View Full Version : welding a gas tank

08-07-2006, 10:42 PM
a budy of mine is instaling a sump in his gas tank. He is converting it to an in-tank pump. He needs this for his fuel injection conversion in his 1966 chev Malibu.

He brought the gas tank to a TIG welder, who later informed him he was unable to weld the tank because it had been galvanised. I have seen the tank and it does not look that way.

So my questions are the following:

Could the tank have been galvanised ( I mean when it was originaly built)

Can you weld through Galvanised steel with a TIG?

Could you do a good enough job using a MIG?

Rob :)

J. Tranter
08-07-2006, 11:00 PM
Galvanized can be TIG welded you just have to be carefull not to inhale the fumes, they are toxic.

Why doesn't you're friend just use a high flow external fuel pump. He doesn't need to have Aan internal one?

08-07-2006, 11:13 PM
TIG welding is unforgiving to 'dirty' materials. I have tried to TIG weld galvanized metal with poor results. Even rusty material will create poor/bad welds when using TIG.

MIG welding would be better, but I don't know if it would be a good enough weld with galvanized to be used on a fuel tank. I have used the MIG process on galvanized for different things, but none of that stuff was used for holding liquids or pressure.

On your particular question though, I'd have your friend look into an external electric fuel pump for the application. A regulator would probably have to be used to obtain the proper fuel pressure. But, it would be a fairly easy install and would be a lot easier to replace than an in-tank pump!

08-07-2006, 11:23 PM
Welding gasoline tanks is very dangerous, even when empty. Gasoline can remain in the seams, even after all the fumes are expelled. I hope your friend is being very cautious!

08-08-2006, 12:56 AM
Throw a pound of dry ice in the tank and wait 20 minutes before welding. Leave the tank open with the opening on the high side.

08-08-2006, 01:37 AM
The tank could have been aluminized too. In either case, welding on them can be messy. Make sure the conversion includes checking the old fuel line and removing/replacing any rubber hose joints with high pressure line. The in-tank pumps run at 40-50psi with a feedback or regulator. A problem in regulation can send the line pressure to well over 100psi. A broken hose can empty a tank in a few minutes.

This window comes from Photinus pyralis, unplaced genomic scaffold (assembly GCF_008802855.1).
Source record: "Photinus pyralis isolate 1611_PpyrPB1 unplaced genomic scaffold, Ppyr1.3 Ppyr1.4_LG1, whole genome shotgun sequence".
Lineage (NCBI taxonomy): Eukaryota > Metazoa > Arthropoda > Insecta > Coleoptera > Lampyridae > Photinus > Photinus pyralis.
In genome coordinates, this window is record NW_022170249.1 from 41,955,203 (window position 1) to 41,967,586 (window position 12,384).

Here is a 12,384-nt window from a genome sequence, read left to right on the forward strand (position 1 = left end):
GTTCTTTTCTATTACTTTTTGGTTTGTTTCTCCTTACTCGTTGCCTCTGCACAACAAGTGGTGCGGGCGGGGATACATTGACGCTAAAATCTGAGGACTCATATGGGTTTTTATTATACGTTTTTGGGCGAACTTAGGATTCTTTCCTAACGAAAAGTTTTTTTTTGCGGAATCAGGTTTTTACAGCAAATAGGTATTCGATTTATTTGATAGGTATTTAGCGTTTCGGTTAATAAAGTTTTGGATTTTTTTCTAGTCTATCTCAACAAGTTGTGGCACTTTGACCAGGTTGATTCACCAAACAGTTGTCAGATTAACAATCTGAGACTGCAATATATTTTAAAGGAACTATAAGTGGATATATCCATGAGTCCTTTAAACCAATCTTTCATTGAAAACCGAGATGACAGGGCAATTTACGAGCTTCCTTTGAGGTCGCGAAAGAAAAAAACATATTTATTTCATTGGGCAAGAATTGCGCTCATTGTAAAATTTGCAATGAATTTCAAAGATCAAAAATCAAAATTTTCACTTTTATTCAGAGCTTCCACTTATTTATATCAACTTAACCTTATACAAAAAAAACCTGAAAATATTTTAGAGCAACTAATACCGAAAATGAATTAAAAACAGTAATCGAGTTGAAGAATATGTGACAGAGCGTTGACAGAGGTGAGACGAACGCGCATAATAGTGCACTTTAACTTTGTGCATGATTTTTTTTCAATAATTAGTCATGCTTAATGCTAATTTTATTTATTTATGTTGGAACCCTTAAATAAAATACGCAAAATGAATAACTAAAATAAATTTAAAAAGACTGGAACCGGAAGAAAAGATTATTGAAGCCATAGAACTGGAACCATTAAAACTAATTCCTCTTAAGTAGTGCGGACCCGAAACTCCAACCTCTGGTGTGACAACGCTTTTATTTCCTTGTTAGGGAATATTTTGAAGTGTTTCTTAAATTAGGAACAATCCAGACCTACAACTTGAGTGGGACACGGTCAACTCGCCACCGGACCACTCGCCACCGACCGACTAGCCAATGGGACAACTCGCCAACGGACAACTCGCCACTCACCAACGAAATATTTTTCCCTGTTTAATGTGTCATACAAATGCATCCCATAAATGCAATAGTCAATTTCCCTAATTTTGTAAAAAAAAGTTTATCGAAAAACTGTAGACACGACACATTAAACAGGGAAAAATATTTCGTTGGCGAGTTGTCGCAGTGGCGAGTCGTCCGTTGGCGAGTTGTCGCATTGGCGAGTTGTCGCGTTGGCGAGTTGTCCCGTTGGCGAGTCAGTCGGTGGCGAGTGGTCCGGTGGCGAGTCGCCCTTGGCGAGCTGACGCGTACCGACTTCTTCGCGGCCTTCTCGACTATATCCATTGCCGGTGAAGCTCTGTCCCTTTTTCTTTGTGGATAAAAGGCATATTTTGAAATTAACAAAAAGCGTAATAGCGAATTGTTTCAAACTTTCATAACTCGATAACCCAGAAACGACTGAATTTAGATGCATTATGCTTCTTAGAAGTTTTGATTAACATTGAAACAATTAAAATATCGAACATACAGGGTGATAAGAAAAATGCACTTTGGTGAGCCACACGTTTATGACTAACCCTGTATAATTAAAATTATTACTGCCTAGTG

By the way, doesn't that tank already have a sump? The baffles should provide a sump area.

08-08-2006, 01:57 AM
If your installing a sump on the tank, I persume the sump is allready fabbed up. If so, lay it out on the tank, and mark it with a marker, then just take a body grinder with a 24 grit disc and grind the coating off.

I do these all the time, and have no trouble tig welding them. I would not try to mig weld it though. It will warp badly, and you will have many leaks to go over with the tig.

Welding tanks is not as dangerous as one might think. I allways rinse them out with rubbing alcohol that can be purchased at any drug store. This will remove all traces of fumes frome the tank, then weld away.

If the tank is a unusual shape to it, that a bady grinder is not practical, then I use a die grinder with those totsie roll abrasive rolls availible in many different grits. You only have to be about an inch back from the weld line.

Cheers Paul

08-08-2006, 02:19 AM
I don't think you have seen a galvanized gas tank. We used to have a line where I worked to make "Terne" coated steel for gas tanks, tin lead mix, similar to solder.